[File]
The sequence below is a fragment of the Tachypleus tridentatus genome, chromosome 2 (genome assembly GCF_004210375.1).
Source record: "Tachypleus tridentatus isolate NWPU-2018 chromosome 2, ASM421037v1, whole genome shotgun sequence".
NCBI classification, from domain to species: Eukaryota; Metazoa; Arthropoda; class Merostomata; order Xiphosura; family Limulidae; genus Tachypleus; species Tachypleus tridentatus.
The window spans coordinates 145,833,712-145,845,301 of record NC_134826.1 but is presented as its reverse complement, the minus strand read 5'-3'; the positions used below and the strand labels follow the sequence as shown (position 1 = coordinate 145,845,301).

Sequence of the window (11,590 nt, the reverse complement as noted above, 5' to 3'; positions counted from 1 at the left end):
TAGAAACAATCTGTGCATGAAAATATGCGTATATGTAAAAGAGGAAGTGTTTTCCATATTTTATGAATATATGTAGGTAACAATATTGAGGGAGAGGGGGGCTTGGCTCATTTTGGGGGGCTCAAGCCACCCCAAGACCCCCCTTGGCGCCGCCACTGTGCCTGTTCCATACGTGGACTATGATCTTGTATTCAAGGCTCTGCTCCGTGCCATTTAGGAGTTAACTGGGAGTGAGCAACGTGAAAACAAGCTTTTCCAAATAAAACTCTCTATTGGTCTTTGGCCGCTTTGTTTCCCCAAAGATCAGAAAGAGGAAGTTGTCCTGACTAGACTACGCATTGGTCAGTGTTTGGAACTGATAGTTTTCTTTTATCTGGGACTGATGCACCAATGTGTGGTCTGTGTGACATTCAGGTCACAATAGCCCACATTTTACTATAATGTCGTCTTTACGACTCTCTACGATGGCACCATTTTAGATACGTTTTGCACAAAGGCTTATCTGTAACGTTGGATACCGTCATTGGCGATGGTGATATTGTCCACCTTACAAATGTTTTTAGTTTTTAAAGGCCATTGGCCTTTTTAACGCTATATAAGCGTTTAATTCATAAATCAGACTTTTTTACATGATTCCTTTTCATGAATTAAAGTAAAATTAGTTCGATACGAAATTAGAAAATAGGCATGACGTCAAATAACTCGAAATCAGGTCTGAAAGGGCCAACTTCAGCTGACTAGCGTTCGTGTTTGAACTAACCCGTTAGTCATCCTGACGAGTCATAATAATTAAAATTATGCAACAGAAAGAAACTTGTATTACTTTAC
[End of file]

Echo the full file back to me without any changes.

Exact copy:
The sequence below is a fragment of the Tachypleus tridentatus genome, chromosome 2 (genome assembly GCF_004210375.1).
Source record: "Tachypleus tridentatus isolate NWPU-2018 chromosome 2, ASM421037v1, whole genome shotgun sequence".
NCBI classification, from domain to species: Eukaryota; Metazoa; Arthropoda; class Merostomata; order Xiphosura; family Limulidae; genus Tachypleus; species Tachypleus tridentatus.
The window spans coordinates 145,833,712-145,845,301 of record NC_134826.1 but is presented as its reverse complement, the minus strand read 5'-3'; the positions used below and the strand labels follow the sequence as shown (position 1 = coordinate 145,845,301).

Sequence of the window (11,590 nt, the reverse complement as noted above, 5' to 3'; positions counted from 1 at the left end):
TAGAAACAATCTGTGCATGAAAATATGCGTATATGTAAAAGAGGAAGTGTTTTCCATATTTTATGAATATATGTAGGTAACAATATTGAGGGAGAGGGGGGCTTGGCTCATTTTGGGGGGCTCAAGCCACCCCAAGACCCCCCTTGGCGCCGCCACTGTGCCTGTTCCATACGTGGACTATGATCTTGTATTCAAGGCTCTGCTCCGTGCCATTTAGGAGTTAACTGGGAGTGAGCAACGTGAAAACAAGCTTTTCCAAATAAAACTCTCTATTGGTCTTTGGCCGCTTTGTTTCCCCAAAGATCAGAAAGAGGAAGTTGTCCTGACTAGACTACGCATTGGTCAGTGTTTGGAACTGATAGTTTTCTTTTATCTGGGACTGATGCACCAATGTGTGGTCTGTGTGACATTCAGGTCACAATAGCCCACATTTTACTATAATGTCGTCTTTACGACTCTCTACGATGGCACCATTTTAGATACGTTTTGCACAAAGGCTTATCTGTAACGTTGGATACCGTCATTGGCGATGGTGATATTGTCCACCTTACAAATGTTTTTAGTTTTTAAAGGCCATTGGCCTTTTTAACGCTATATAAGCGTTTAATTCATAAATCAGACTTTTTTACATGATTCCTTTTCATGAATTAAAGTAAAATTAGTTCGATACGAAATTAGAAAATAGGCATGACGTCAAATAACTCGAAATCAGGTCTGAAAGGGCCAACTTCAGCTGACTAGCGTTCGTGTTTGAACTAACCCGTTAGTCATCCTGACGAGTCATAATAATTAAAATTATGCAACAGAAAGAAACTTGTATTACTTTAC